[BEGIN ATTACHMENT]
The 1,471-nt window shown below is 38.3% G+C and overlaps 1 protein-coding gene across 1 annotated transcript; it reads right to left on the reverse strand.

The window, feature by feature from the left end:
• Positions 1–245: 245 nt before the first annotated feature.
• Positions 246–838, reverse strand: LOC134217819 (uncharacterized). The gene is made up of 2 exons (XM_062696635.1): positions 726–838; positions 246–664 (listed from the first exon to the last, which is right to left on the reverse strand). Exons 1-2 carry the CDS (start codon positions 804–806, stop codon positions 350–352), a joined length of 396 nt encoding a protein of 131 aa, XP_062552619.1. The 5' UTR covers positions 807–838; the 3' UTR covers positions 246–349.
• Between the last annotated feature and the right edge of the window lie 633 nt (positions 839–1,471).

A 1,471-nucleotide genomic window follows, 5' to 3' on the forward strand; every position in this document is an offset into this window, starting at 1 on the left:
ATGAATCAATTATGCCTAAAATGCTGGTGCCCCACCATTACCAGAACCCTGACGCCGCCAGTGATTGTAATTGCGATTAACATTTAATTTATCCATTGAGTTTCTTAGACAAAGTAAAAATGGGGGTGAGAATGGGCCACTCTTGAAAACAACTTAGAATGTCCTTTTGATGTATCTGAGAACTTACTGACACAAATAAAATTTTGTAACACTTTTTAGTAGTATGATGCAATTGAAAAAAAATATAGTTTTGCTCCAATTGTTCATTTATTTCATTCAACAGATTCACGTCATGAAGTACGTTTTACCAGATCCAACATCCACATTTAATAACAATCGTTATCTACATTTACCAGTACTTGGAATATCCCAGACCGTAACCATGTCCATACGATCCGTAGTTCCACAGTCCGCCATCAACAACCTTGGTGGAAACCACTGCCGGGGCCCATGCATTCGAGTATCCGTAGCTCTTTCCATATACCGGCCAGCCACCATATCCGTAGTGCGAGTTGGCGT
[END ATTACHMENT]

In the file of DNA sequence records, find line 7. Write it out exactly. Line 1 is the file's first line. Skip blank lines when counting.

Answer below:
ATGAATCAATTATGCCTAAAATGCTGGTGCCCCACCATTACCAGAACCCTGACGCCGCCAGTGATTGTAATTGCGATTAACATTTAATTTATCCATTGAGTTTCTTAGACAAAGTAAAAATGGGGGTGAGAATGGGCCACTCTTGAAAACAACTTAGAATGTCCTTTTGATGTATCTGAGAACTTACTGACACAAATAAAATTTTGTAACACTTTTTAGTAGTATGATGCAATTGAAAAAAAATATAGTTTTGCTCCAATTGTTCATTTATTTCATTCAACAGATTCACGTCATGAAGTACGTTTTACCAGATCCAACATCCACATTTAATAACAATCGTTATCTACATTTACCAGTACTTGGAATATCCCAGACCGTAACCATGTCCATACGATCCGTAGTTCCACAGTCCGCCATCAACAACCTTGGTGGAAACCACTGCCGGGGCCCATGCATTCGAGTATCCGTAGCTCTTTCCATATACCGGCCAGCCACCATATCCGTAGTGCGAGTTGGCGT